Sunday, January 15, 2017

Magnus Hirschfeld. The Origins of the Gay Liberation Movement. By Ralf Dose.

Born in 1868, Magnus Hirschfeld was so far ahead of his time regarding LGBTQ issues that our 21st Century Western Culture has only caught-up with him in the last decade. His view was that “homosexuality is a natural variant of human sexuality” (Dose, p. 42). Further, he was certain that sexual identity was biological, and “appealed to the findings of genetic research” (Dose, p. 43). It was not only being freely gay or lesbian that Hirschfeld supported. He also supported liberation concerning transgender identity. He invented the term “transvestite” (Dose, p. 46), and supported research into hormone therapy for sexual reassignment (Dose, p. 73). He advanced these views during a time when most of Western Civilization thought of LGBTQ people as (at best) socially degenerate or (at worst) sinful. But Hirschfeld was a medical doctor, whose motto was “through science to justice” (Dose, p. 42).

Dr Hirschfeld’s wide-ranging work included not just research, but also counseling, publishing, political activism against sodomy laws and the founding of an Institute for Sexual Science. The Institute provided classes, counseling and lectures, on sexual topics that spoke to the needs of both LGBTQ and heterosexual visitors. In addition, it sponsored parties and gatherings that fostered LGBTQ community (Dose, pp 97-103). Concerning activism, Hirschfeld founded the Scientific Humanitarian Committee, whose purpose was to work for “the abolishment of Paragraph 175 of the German civil code pertaining to homosexuals” (Dose, p. 73). If all of the above were not enough to define Magnus Hirschfeld as far in advance of his time, he also networked with other peace and social justice advocates around an extensive number of issues he supported: birth control, abortion rights, women’s suffrage, pacifism, prostitution reform, anti-censorship efforts, and divorce/marriage reform (Dose, pp 46-48).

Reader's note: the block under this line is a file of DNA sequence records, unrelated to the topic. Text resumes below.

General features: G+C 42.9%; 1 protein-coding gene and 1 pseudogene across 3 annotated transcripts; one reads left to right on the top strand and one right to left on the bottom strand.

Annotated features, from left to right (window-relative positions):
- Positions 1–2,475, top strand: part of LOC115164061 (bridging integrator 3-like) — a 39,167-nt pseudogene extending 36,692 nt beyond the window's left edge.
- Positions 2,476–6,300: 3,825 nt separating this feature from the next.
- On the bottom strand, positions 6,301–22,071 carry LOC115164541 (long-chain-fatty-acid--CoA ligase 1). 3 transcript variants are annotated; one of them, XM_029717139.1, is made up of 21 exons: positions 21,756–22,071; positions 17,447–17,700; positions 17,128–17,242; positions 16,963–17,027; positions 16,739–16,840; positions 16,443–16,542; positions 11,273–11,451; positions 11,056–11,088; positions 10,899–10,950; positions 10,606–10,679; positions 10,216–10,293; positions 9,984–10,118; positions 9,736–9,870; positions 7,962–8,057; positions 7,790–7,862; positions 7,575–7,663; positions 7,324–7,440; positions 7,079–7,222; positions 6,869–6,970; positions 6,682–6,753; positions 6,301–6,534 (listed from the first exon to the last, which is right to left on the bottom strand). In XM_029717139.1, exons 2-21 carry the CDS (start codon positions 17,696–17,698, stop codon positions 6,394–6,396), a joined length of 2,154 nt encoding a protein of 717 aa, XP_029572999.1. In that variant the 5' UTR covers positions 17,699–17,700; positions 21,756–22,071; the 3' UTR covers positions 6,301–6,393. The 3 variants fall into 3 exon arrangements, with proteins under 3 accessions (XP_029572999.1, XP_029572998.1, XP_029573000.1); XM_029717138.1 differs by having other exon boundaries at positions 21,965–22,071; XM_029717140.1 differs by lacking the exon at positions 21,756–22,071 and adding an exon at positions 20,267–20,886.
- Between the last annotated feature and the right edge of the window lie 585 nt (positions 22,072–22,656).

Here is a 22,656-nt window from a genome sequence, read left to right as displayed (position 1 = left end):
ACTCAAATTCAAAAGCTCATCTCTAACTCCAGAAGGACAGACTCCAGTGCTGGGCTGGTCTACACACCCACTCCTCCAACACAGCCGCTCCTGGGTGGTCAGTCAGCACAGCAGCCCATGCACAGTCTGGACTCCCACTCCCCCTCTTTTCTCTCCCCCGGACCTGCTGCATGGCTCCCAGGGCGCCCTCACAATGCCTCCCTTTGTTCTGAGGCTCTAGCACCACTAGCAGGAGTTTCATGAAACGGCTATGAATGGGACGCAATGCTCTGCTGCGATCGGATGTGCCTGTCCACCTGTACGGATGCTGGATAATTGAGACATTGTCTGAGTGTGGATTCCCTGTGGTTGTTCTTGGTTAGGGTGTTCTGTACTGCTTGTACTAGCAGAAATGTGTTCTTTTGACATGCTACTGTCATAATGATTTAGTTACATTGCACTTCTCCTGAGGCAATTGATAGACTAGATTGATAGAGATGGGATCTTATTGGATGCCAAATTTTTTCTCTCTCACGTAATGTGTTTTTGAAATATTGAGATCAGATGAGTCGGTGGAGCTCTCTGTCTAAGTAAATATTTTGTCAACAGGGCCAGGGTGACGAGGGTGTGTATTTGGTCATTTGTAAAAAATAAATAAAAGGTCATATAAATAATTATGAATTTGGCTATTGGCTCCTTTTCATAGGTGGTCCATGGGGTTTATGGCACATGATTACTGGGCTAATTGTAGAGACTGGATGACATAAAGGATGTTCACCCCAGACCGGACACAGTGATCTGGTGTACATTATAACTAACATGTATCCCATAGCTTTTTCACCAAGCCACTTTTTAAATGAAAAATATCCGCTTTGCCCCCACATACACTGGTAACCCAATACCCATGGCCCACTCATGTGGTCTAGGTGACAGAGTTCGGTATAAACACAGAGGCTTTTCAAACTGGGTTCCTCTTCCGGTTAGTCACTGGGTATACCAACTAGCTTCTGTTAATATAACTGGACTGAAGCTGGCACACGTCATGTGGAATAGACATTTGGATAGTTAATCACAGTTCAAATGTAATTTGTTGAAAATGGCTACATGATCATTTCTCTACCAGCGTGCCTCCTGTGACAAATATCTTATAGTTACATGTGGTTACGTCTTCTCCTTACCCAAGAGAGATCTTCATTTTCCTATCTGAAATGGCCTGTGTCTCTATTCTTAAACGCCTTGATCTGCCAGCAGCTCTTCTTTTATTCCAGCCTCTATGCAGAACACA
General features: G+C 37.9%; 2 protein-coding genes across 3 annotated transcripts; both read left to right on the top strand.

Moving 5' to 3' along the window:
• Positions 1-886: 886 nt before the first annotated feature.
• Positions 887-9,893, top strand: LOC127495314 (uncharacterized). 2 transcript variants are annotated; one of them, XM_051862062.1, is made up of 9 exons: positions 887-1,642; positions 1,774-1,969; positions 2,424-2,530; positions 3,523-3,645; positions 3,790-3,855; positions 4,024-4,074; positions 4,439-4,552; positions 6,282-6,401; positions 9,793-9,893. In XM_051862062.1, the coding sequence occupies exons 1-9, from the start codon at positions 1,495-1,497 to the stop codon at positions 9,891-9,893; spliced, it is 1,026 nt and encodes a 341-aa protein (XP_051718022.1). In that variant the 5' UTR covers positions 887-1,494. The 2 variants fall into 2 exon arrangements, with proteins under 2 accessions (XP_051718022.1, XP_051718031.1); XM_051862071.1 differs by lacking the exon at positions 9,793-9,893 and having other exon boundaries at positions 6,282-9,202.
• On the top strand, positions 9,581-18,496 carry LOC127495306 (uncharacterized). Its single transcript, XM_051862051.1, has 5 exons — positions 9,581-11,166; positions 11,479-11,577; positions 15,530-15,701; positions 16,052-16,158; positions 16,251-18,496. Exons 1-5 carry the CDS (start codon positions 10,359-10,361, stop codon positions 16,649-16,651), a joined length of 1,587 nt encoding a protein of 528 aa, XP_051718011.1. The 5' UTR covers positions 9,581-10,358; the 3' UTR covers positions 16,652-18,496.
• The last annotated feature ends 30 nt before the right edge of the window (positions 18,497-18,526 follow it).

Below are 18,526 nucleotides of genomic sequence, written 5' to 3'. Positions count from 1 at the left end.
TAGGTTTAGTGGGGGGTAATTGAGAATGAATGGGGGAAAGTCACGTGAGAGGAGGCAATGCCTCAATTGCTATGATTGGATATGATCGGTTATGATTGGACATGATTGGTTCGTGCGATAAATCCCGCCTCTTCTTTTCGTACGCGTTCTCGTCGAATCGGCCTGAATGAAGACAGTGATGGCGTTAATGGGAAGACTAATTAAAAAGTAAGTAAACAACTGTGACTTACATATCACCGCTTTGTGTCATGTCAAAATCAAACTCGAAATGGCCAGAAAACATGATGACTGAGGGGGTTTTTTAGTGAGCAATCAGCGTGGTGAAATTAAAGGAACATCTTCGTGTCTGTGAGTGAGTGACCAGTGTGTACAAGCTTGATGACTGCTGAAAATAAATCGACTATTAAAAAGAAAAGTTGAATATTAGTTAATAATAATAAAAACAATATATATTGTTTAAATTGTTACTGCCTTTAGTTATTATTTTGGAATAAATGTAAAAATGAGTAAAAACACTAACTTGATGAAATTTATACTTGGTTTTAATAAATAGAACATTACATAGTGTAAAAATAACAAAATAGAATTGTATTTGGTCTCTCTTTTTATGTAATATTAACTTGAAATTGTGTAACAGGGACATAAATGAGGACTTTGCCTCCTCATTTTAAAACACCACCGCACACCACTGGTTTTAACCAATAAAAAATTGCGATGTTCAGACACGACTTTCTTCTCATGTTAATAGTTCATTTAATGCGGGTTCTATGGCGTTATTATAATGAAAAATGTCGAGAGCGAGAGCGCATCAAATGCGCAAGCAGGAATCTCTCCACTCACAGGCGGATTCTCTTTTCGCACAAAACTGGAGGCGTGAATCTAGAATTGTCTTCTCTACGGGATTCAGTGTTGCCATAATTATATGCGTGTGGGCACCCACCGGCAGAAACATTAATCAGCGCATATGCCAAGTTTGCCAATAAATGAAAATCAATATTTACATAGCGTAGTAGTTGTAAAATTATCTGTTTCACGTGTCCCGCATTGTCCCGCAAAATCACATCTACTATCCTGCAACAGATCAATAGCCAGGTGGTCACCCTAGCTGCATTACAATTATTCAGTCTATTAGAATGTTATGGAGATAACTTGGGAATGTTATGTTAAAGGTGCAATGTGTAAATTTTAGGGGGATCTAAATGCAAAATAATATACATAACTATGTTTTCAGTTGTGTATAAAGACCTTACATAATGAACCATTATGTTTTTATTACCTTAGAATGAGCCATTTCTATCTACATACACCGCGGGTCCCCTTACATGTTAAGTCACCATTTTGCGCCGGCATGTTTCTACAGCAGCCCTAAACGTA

There are few books in English on Magnus Hirschfeld. Of those, a minority have informational or literary merit. Ralph Dose’s offering is one of the few worth reading. Co-founder and Director of the Magnus Hirschfeld Society in Berlin, Professor Dose is a writer and lecturer on topics of sex education, LGBTQ issues/politics and the history  of sex research. His book is succinct, at little more than 100 pages. But Dose wastes no space. He moves crisply though the chapters, entitled in the following order: “His Life,” “His Work,” “His Impact & Influence,” and “Epilogue: Magnus Hirschfeld in North America.”